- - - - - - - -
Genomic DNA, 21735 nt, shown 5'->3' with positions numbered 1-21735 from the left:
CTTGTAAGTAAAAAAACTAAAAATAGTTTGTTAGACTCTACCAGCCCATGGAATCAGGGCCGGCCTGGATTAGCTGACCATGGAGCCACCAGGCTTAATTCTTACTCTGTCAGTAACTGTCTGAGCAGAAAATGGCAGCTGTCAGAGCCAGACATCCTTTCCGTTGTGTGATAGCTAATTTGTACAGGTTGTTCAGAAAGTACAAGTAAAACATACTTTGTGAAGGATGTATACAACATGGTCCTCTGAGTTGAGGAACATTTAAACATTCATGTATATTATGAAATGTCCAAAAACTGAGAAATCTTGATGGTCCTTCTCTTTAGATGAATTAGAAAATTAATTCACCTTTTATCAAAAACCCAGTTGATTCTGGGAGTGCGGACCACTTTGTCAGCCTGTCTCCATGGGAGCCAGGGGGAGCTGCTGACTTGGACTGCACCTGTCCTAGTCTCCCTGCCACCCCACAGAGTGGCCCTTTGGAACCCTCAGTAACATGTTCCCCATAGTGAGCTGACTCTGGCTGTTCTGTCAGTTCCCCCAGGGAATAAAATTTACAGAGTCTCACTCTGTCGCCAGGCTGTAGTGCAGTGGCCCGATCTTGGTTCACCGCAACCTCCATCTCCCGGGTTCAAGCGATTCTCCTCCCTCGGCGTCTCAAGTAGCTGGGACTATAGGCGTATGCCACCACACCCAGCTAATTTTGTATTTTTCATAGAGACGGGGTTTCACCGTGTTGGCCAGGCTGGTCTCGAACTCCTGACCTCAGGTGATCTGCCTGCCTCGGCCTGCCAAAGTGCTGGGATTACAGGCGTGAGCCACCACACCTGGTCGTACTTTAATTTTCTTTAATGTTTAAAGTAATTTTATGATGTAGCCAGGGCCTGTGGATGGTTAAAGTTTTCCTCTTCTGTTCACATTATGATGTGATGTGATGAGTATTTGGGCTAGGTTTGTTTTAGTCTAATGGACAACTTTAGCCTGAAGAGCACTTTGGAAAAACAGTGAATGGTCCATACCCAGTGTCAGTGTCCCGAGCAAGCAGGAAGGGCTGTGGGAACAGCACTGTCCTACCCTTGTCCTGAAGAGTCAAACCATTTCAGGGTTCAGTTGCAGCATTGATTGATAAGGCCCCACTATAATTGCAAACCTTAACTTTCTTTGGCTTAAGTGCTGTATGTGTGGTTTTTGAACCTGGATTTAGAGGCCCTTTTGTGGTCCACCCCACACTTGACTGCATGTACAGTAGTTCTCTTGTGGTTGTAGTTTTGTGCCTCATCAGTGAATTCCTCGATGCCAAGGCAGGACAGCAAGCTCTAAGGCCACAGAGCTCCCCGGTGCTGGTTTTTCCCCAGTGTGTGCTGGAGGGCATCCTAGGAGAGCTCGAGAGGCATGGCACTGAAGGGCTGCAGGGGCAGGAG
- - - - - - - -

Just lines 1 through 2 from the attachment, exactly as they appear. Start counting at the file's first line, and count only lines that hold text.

Genomic DNA, 21735 nt, shown 5'->3' with positions numbered 1-21735 from the left:
CTTGTAAGTAAAAAAACTAAAAATAGTTTGTTAGACTCTACCAGCCCATGGAATCAGGGCCGGCCTGGATTAGCTGACCATGGAGCCACCAGGCTTAATTCTTACTCTGTCAGTAACTGTCTGAGCAGAAAATGGCAGCTGTCAGAGCCAGACATCCTTTCCGTTGTGTGATAGCTAATTTGTACAGGTTGTTCAGAAAGTACAAGTAAAACATACTTTGTGAAGGATGTATACAACATGGTCCTCTGAGTTGAGGAACATTTAAACATTCATGTATATTATGAAATGTCCAAAAACTGAGAAATCTTGATGGTCCTTCTCTTTAGATGAATTAGAAAATTAATTCACCTTTTATCAAAAACCCAGTTGATTCTGGGAGTGCGGACCACTTTGTCAGCCTGTCTCCATGGGAGCCAGGGGGAGCTGCTGACTTGGACTGCACCTGTCCTAGTCTCCCTGCCACCCCACAGAGTGGCCCTTTGGAACCCTCAGTAACATGTTCCCCATAGTGAGCTGACTCTGGCTGTTCTGTCAGTTCCCCCAGGGAATAAAATTTACAGAGTCTCACTCTGTCGCCAGGCTGTAGTGCAGTGGCCCGATCTTGGTTCACCGCAACCTCCATCTCCCGGGTTCAAGCGATTCTCCTCCCTCGGCGTCTCAAGTAGCTGGGACTATAGGCGTATGCCACCACACCCAGCTAATTTTGTATTTTTCATAGAGACGGGGTTTCACCGTGTTGGCCAGGCTGGTCTCGAACTCCTGACCTCAGGTGATCTGCCTGCCTCGGCCTGCCAAAGTGCTGGGATTACAGGCGTGAGCCACCACACCTGGTCGTACTTTAATTTTCTTTAATGTTTAAAGTAATTTTATGATGTAGCCAGGGCCTGTGGATGGTTAAAGTTTTCCTCTTCTGTTCACATTATGATGTGATGTGATGAGTATTTGGGCTAGGTTTGTTTTAGTCTAATGGACAACTTTAGCCTGAAGAGCACTTTGGAAAAACAGTGAATGGTCCATACCCAGTGTCAGTGTCCCGAGCAAGCAGGAAGGGCTGTGGGAACAGCACTGTCCTACCCTTGTCCTGAAGAGTCAAACCATTTCAGGGTTCAGTTGCAGCATTGATTGATAAGGCCCCACTATAATTGCAAACCTTAACTTTCTTTGGCTTAAGTGCTGTATGTGTGGTTTTTGAACCTGGATTTAGAGGCCCTTTTGTGGTCCACCCCACACTTGACTGCATGTACAGTAGTTCTCTTGTGGTTGTAGTTTTGTGCCTCATCAGTGAATTCCTCGATGCCAAGGCAGGACAGCAAGCTCTAAGGCCACAGAGCTCCCCGGTGCTGGTTTTTCCCCAGTGTGTGCTGGAGGGCATCCTAGGAGAGCTCGAGAGGCATGGCACTGAAGGGCTGCAGGGGCAGGAG